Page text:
Rapid Prototyping techniques offer multiple benefits,
- Fast and effective communication of design ideas
- Effective validation of design fit, form, and function
- Greater design flexibility, with the ability to run quickly through multiple design iterations
- Fewer production design flaws and better end-products!
Rapid Prototyping — A Quick History
Rapid prototyping systems emerged in 1987 with the introduction of stereolithography technology, a process that solidifies layers of ultraviolet light-sensitive liquid polymer using laser technology. In subsequent years, other rapid prototyping technologies were introduced, such as: Fused Deposition Modeling (FDM), Selective Laser Sintering and Laminated Object Manufacturing. The industry’s very first 3D rapid prototyping system based on FDM Technology was introduced in April, 1992, by Stratasys. The first 3D rapid prototyping systems based on PolyJet technology were introduced by Objet in April, 2000.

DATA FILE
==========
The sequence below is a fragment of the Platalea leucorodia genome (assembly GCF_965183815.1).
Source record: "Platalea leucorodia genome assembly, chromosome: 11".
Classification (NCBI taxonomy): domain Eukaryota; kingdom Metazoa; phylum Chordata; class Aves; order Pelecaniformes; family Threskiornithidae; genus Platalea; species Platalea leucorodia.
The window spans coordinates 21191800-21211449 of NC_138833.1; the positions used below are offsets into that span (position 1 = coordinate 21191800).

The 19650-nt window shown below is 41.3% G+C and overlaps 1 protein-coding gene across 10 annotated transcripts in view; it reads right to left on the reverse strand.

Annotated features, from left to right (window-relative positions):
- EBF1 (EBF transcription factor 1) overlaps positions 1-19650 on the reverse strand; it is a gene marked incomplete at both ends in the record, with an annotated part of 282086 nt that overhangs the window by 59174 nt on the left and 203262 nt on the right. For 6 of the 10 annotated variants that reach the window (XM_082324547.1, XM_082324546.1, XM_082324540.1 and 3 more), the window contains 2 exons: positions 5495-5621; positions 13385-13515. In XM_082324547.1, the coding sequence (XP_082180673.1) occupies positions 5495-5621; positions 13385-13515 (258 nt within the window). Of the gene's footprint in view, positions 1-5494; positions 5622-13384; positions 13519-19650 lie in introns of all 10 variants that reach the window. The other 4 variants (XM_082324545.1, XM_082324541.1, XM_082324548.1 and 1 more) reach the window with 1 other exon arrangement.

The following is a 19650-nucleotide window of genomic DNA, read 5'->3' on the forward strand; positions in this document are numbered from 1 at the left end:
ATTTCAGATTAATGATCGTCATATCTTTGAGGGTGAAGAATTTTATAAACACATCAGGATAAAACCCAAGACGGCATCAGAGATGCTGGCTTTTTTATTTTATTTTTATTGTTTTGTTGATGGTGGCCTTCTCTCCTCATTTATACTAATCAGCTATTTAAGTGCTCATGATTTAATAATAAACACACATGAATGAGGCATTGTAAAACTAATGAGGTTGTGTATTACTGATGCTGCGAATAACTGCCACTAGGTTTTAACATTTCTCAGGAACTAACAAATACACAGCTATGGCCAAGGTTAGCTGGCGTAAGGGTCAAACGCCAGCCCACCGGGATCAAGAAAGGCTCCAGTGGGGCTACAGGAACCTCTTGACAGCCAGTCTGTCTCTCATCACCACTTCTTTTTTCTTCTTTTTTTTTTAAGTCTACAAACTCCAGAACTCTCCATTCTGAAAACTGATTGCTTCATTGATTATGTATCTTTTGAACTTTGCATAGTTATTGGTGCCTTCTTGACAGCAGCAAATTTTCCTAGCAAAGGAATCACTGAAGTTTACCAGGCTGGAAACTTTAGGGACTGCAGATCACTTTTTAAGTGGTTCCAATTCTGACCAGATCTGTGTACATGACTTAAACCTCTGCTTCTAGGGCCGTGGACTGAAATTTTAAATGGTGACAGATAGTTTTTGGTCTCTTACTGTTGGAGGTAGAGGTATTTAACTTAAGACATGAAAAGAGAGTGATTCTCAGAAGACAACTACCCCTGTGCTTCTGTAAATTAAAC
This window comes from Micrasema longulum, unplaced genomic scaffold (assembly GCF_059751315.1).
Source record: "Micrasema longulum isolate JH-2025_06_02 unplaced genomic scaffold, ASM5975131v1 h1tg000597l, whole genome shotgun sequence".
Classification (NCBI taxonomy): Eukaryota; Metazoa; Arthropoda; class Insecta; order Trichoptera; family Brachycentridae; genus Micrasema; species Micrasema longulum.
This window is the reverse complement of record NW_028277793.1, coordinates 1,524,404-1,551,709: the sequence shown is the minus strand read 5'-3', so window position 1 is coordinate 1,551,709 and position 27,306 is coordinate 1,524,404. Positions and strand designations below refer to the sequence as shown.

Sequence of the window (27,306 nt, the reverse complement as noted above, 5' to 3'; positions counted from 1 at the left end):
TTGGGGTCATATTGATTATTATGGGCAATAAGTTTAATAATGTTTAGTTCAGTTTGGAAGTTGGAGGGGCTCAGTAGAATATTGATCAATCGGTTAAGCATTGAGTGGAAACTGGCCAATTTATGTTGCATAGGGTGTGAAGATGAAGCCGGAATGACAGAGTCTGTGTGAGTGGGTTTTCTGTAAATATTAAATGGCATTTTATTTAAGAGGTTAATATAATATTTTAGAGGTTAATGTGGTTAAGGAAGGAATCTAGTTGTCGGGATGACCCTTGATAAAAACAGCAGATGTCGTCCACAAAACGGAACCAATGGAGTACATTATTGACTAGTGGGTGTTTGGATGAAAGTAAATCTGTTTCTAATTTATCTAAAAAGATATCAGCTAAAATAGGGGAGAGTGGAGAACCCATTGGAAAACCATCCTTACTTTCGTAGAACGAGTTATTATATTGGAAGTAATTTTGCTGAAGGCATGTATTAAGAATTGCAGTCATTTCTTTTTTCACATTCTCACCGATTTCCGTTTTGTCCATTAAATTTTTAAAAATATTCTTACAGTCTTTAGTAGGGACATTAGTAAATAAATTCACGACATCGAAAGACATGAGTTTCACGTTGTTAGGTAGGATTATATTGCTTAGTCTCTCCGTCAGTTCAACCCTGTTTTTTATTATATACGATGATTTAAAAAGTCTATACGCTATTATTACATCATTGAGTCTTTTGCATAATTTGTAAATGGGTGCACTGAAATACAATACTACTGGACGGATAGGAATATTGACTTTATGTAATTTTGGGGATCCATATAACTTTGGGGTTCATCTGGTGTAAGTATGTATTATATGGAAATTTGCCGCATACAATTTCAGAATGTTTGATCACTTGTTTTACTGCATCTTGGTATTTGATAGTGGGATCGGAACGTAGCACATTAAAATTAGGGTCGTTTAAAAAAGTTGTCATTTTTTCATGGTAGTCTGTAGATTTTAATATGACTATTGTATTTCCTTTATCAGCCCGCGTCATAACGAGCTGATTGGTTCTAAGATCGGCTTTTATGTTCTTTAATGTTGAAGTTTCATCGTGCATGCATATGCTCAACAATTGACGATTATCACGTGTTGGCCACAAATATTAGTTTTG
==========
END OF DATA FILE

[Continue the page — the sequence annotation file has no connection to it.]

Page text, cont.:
How does Rapid Prototyping Work?
Rapid Prototyping, also known as 3D printing, is an additive manufacturing technology. The process begins with taking a virtual design from modeling or computer aided design (CAD) software. The 3D printing machine reads the data from the CAD drawing and lays down successive layers of liquid, powder, or sheet material — building up the physical model from a series of cross sections. These layers, which correspond to the virtual cross section from the CAD model, are automatically joined together to create the final shape.
Rapid Prototyping uses a standard data interface, implemented as the STL file format, to translate from the CAD software to the 3D prototyping machine. The STL file approximates the shape of a part or assembly using triangular facets.
Typically, Rapid Prototyping systems can produce 3D models within a few hours. Yet, this can vary widely, depending on the type of machine being used and the size and number of models being produced.